Pasta is always a crowd-pleaser, with various options for flavors and add-ins. However, even Italians…
Your brain is a major organ that needs adequate fuel throughout the day to best serve you. So, when you’re hopping around from one appointment to the next or you’re working on a deadline and go a few hours without a nibble, your brain suffers. (That’s probably why you start to get “hangry” and burned out.)
Rule number one? Eat every few hours to keep your brain nourished and energy levels up. And secondly, be careful about what you’re eating, too. A sugary donut isn’t going to cut it. Instead, here are a few of the best foods you can eat to keep your brain sharp, so you can feel more productive during the day and lower your risk of mental disease.
Salmon is bursting with brain-boosting nutrients, such as healthy omega-3 fatty acids and protein. Studies have shown that supplementing with fish oil supplements and eating 2-3 servings (or more) of fish each week can both lower risk of and mitigate symptoms of dementia. As it lowers inflammation, it makes you less prone to disease, which can cause cognition to slowly decline over time.
If you don’t like salmon, you can also try mackerel, halibut, canned tuna, and sardines. Layer smoked salmon on a bagel for breakfast, use mackerel to make a savory dip, or use sardines as a topper for pizza.
Yes—that’s right—you can indulge in a square or two of dark chocolate regularly. Because dark chocolate (aim for 70% or darker—the higher the percentage, the greater the benefits) is high in antioxidants that protect your brain and fight free radical damage, it can lower inflammation to promote longevity and brain health. Plus, the caffeine kick increases immediate alertness, to wake you up from brain fog.
Just don’t go overboard, as you don’t want to end up with diabetes or sugar-overload in the process. All you need is a half an ounce to an ounce a serving. You can also add to more savory dishes, too, for that sweet-and-spicy mix. Combine with nuts and seeds—like these spicy General Tso’s nuts—which also boost your brain health.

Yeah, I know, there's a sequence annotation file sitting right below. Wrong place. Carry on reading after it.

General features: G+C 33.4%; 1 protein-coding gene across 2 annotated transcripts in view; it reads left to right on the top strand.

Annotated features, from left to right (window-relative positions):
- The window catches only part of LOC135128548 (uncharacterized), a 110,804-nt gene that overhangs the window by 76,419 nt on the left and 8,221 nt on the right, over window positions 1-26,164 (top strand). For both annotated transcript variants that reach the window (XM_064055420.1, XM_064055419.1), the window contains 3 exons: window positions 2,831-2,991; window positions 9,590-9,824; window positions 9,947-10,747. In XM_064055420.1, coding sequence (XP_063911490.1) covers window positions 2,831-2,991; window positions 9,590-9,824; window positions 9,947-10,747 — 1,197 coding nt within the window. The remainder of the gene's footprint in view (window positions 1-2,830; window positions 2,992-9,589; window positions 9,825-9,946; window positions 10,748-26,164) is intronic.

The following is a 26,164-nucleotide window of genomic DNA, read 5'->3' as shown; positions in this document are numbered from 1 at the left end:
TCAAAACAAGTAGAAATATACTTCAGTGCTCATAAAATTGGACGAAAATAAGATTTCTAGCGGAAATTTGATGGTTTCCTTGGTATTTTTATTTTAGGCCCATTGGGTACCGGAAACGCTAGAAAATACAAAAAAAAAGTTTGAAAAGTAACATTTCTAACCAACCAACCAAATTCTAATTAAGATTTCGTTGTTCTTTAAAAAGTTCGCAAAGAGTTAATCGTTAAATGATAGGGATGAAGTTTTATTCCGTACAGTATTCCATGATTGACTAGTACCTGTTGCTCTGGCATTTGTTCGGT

Eggs are a great kitchen staple to have on hand, as they are incredibly versatile. You can make portable egg cups in a muffin tin for easy weekday breakfast, top a fried egg on a burger, salad, or slice of toast, or hard-boil a batch to take with you to work all week for a power snack. Beyond these benefits, though, they are also rich in iron, vitamin D, protein, and choline, all of which can improve mental health and lower risk of dementia. Yet, keep the yolk—that’s where the choline and vitamin D are!
Beyond giving you a rainbow-colored plate, fresh berries, such as blackberries, blueberries, raspberries, and strawberries, all have antioxidants to lower inflammation and protect the brain. Blueberries in particular are especially important for brain health and lowering risk of dementia, so try adding them to yogurt, salads, smoothies, and oatmeal. You can even make a fruity glaze or dressing to use as a flavor-booster in meals.
Let the #avotoast craze continue—America’s favorite green fruit is great for your brain (beyond just being absolutely delicious!). Thanks to lutein, a type of antioxidant in the brain and eyes, eating avocado daily can keep the brain and eyes sharp by improving focus, memory, and problem-solving skills. Plus, it also has healthy fats to reduce inflammation in the brain and fight disease.
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